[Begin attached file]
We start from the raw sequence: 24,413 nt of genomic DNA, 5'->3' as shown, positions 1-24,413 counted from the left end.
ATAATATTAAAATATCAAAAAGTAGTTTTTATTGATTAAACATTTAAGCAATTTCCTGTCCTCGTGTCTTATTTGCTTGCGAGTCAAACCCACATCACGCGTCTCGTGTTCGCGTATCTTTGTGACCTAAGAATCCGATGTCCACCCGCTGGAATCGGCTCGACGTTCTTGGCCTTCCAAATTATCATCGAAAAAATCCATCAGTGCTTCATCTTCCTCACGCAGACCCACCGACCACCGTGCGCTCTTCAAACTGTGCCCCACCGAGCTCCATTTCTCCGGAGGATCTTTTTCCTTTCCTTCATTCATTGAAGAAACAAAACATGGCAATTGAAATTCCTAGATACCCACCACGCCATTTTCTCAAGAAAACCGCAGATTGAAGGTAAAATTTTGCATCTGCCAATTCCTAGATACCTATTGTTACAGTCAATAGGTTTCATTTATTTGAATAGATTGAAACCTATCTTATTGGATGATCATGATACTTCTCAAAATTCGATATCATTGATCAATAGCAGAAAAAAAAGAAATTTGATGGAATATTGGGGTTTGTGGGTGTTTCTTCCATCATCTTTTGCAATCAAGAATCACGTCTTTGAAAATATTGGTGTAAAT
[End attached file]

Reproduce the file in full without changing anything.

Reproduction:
We start from the raw sequence: 24,413 nt of genomic DNA, 5'->3' as shown, positions 1-24,413 counted from the left end.
ATAATATTAAAATATCAAAAAGTAGTTTTTATTGATTAAACATTTAAGCAATTTCCTGTCCTCGTGTCTTATTTGCTTGCGAGTCAAACCCACATCACGCGTCTCGTGTTCGCGTATCTTTGTGACCTAAGAATCCGATGTCCACCCGCTGGAATCGGCTCGACGTTCTTGGCCTTCCAAATTATCATCGAAAAAATCCATCAGTGCTTCATCTTCCTCACGCAGACCCACCGACCACCGTGCGCTCTTCAAACTGTGCCCCACCGAGCTCCATTTCTCCGGAGGATCTTTTTCCTTTCCTTCATTCATTGAAGAAACAAAACATGGCAATTGAAATTCCTAGATACCCACCACGCCATTTTCTCAAGAAAACCGCAGATTGAAGGTAAAATTTTGCATCTGCCAATTCCTAGATACCTATTGTTACAGTCAATAGGTTTCATTTATTTGAATAGATTGAAACCTATCTTATTGGATGATCATGATACTTCTCAAAATTCGATATCATTGATCAATAGCAGAAAAAAAAGAAATTTGATGGAATATTGGGGTTTGTGGGTGTTTCTTCCATCATCTTTTGCAATCAAGAATCACGTCTTTGAAAATATTGGTGTAAAT